How to keep pets and animals safe this firework season
The RSPCA has issued guidance on how to keep pets, wildlife and livestock safe during the upcoming fireworks season.
With the end of October fast approaching, celebrations featuring fireworks will take place across Wales over the coming weeks and months.
Polling suggests that 72 percent of people in Wales recognise that fireworks can negatively impact on animal welfare
It is estimated that 62 percent of dogs show signs of fear when they hear fireworks, while 54 percent of cats and 55 percent of horses also experience distress.
The animal charity receives an average of 400 calls a year regarding the impact of fireworks on animals.
The RSPCA’s Bang Out of Order campaign is offering evidence-based animal welfare advice to the public.
The RSPCA has issued the following guidance:
- Going to an organised event will reduce the number of fireworks disturbing animals.
- Only let fireworks off on or around traditional celebration dates (Diwali, Bonfire Night, New Year’s Eve and Chinese New Year). Most owners will already know to expect fireworks on these dates and should have prepared accordingly to help their animals cope. Look for low-noise fireworks, and let your neighbours know well in advance so animals including horses and livestock, can be prepared.
- Never set off fireworks near livestock, as frightened animals – especially horses – can injure themselves when frightened.
- Remember, fireworks can also disturb wildlife so steer clear of known habitats like lakes with waterfowl and trees with roosting birds.
- Check bonfires for wildlife before lighting as animals like hedgehogs may be hibernating.
How to calm dogs during fireworks:
- Walk your dog during daylight hours to avoid times when fireworks are likely to be set off.
- Move your dog to the safe haven each evening before the fireworks begin. Provide toys and other things that they enjoy in the safe haven.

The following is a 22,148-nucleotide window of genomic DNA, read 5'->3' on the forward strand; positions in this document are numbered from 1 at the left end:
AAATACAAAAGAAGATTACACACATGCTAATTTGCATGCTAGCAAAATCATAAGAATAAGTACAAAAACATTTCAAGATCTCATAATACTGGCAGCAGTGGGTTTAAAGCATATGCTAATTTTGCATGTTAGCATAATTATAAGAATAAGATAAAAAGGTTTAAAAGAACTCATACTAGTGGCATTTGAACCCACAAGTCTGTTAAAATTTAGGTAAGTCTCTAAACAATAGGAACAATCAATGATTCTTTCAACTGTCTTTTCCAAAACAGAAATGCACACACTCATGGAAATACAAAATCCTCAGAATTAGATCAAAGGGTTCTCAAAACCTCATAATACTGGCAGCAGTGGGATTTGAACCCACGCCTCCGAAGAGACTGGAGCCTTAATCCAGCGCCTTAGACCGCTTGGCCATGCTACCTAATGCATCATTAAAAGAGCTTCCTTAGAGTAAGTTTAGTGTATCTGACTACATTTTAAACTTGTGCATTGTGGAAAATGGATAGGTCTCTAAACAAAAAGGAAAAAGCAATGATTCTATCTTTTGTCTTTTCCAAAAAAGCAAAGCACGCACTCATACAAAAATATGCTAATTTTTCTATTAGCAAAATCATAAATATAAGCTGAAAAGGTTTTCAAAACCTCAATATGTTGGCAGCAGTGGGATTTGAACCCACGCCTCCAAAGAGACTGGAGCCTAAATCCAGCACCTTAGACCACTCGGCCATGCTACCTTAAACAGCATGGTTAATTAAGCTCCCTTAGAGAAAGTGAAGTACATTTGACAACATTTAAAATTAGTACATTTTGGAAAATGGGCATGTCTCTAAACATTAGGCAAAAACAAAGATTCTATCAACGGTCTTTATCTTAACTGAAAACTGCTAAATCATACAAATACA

- Make sure there are things for you to do too, so your dog isn’t left alone.
- Close windows and curtains to muffle the sound of fireworks. Blackout your doggy safe haven, so they can’t see any flashes outside.
- Put on some music or TV to mask the firework sounds.
- Ignore the firework noises yourself. Play with a toy to see if your dog wants to join in, but don’t force them to play.
How to help cats who are afraid of fireworks:
- Provide hiding places in your home .e.g. under furniture or a quiet corner.
- Don’t stress your cat by trying to tempt them out. Leave them until they’re ready.
- Keeping them in to avoid them becoming stressed.
- Microchip your cats in case they’re startled and escape outside.
How to help small animals during fireworks:
- Partly cover outside cages and pens with blankets so it’s soundproofed and hidden, leaving an area for animals to look out.
- Provide bedding for small animals to burrow in.
- Consider bringing them indoors – this will need to be done gradually, so plan ahead.
Keeping horses safe during fireworks:
- Know in advance – check to see if there are going to be any firework displays in your area.
- Talk to the organisers – where possible, explain there are horses nearby and ask them to set off their fireworks in the opposite direction.
- Get advice from the British Horse Society (BHS) – for top tips on keeping your horse safe and secure during the firework season.
To find out more visit: www.rspca.org.uk/adviceandwelfare/pets/general/fireworks
MSs are backing the RSPCA’s calls for people to take a “considerate approach” when celebrating this autumn and winter.
Welsh Conservative MS Janet Finch-Saunders: “There will be great opportunities to have fun this firework season, but we must not forget that they can be frightening for animals, and some people.
“We are a caring community, so I urge everyone to do what they can to ensure that we celebrate in a considerate way.
“The RSPCA have issued excellent guidance which we should all take heed of. There are some really simple measures, such as calming pets during firework nights with classical music.
“In fact, you may wish to play music by Sir Edward Elgar, who composed some of his work in Betws y Coed!”
Llyr Gruffydd MS, who represents north Wales in the Senedd, has also spoken of the need to “keep animals safe and ensure their wellbeing” ahead of Halloween, Bonfire Night, Diwali and New Years’ celebrations.
Mr Gruffydd said: “With the end of October fast approaching, we will see celebrations featuring fireworks taking place across Wales over the coming weeks and months.
“Celebrations such as Halloween, Bonfire Night, Diwali and New Years’ are important opportunities for fun, enjoyment and to come together with family, friends and our local communities.
“While of course, many of us will be looking forward to these events, we should also remember that fireworks can be very frightening for many animals, such as pets, wildlife, horses and livestock, as well as some people.”
“Wales is a nation of animal lovers. I would like to see an approach that makes sure we keep animals safe and ensure their wellbeing.”
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